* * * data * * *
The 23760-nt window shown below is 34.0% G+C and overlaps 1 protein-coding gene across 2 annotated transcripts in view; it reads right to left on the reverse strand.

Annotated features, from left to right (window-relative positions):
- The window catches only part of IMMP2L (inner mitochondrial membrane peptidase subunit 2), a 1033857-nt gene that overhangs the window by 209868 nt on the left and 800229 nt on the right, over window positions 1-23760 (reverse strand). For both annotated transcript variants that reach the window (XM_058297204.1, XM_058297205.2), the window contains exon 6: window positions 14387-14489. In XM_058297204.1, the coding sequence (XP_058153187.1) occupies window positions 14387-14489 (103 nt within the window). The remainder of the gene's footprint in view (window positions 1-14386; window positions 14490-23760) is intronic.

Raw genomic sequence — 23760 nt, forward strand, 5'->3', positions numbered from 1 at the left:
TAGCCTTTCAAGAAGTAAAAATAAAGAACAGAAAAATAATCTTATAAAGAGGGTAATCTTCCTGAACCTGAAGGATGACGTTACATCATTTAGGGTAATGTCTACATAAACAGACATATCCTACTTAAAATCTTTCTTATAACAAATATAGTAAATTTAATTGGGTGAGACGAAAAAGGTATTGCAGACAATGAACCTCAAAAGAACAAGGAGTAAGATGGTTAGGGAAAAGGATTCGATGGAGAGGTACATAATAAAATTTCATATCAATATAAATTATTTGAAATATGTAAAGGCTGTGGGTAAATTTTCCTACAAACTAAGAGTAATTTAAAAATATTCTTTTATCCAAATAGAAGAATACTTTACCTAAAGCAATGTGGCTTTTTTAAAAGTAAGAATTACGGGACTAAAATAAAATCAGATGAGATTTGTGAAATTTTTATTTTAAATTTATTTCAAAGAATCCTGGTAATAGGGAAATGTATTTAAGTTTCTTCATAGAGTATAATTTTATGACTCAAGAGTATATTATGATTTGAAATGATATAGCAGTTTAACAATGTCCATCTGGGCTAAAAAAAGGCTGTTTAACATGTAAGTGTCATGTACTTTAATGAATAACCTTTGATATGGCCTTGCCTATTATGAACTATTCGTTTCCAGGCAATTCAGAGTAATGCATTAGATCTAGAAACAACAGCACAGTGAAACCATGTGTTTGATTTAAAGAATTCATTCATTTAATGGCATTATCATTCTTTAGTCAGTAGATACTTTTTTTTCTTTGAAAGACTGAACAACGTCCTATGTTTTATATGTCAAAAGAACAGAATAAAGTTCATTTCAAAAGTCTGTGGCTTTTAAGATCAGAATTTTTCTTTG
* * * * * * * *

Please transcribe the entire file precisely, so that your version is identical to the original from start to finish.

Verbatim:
The 23760-nt window shown below is 34.0% G+C and overlaps 1 protein-coding gene across 2 annotated transcripts in view; it reads right to left on the reverse strand.

Annotated features, from left to right (window-relative positions):
- The window catches only part of IMMP2L (inner mitochondrial membrane peptidase subunit 2), a 1033857-nt gene that overhangs the window by 209868 nt on the left and 800229 nt on the right, over window positions 1-23760 (reverse strand). For both annotated transcript variants that reach the window (XM_058297204.1, XM_058297205.2), the window contains exon 6: window positions 14387-14489. In XM_058297204.1, the coding sequence (XP_058153187.1) occupies window positions 14387-14489 (103 nt within the window). The remainder of the gene's footprint in view (window positions 1-14386; window positions 14490-23760) is intronic.

Raw genomic sequence — 23760 nt, forward strand, 5'->3', positions numbered from 1 at the left:
TAGCCTTTCAAGAAGTAAAAATAAAGAACAGAAAAATAATCTTATAAAGAGGGTAATCTTCCTGAACCTGAAGGATGACGTTACATCATTTAGGGTAATGTCTACATAAACAGACATATCCTACTTAAAATCTTTCTTATAACAAATATAGTAAATTTAATTGGGTGAGACGAAAAAGGTATTGCAGACAATGAACCTCAAAAGAACAAGGAGTAAGATGGTTAGGGAAAAGGATTCGATGGAGAGGTACATAATAAAATTTCATATCAATATAAATTATTTGAAATATGTAAAGGCTGTGGGTAAATTTTCCTACAAACTAAGAGTAATTTAAAAATATTCTTTTATCCAAATAGAAGAATACTTTACCTAAAGCAATGTGGCTTTTTTAAAAGTAAGAATTACGGGACTAAAATAAAATCAGATGAGATTTGTGAAATTTTTATTTTAAATTTATTTCAAAGAATCCTGGTAATAGGGAAATGTATTTAAGTTTCTTCATAGAGTATAATTTTATGACTCAAGAGTATATTATGATTTGAAATGATATAGCAGTTTAACAATGTCCATCTGGGCTAAAAAAAGGCTGTTTAACATGTAAGTGTCATGTACTTTAATGAATAACCTTTGATATGGCCTTGCCTATTATGAACTATTCGTTTCCAGGCAATTCAGAGTAATGCATTAGATCTAGAAACAACAGCACAGTGAAACCATGTGTTTGATTTAAAGAATTCATTCATTTAATGGCATTATCATTCTTTAGTCAGTAGATACTTTTTTTTCTTTGAAAGACTGAACAACGTCCTATGTTTTATATGTCAAAAGAACAGAATAAAGTTCATTTCAAAAGTCTGTGGCTTTTAAGATCAGAATTTTTCTTTG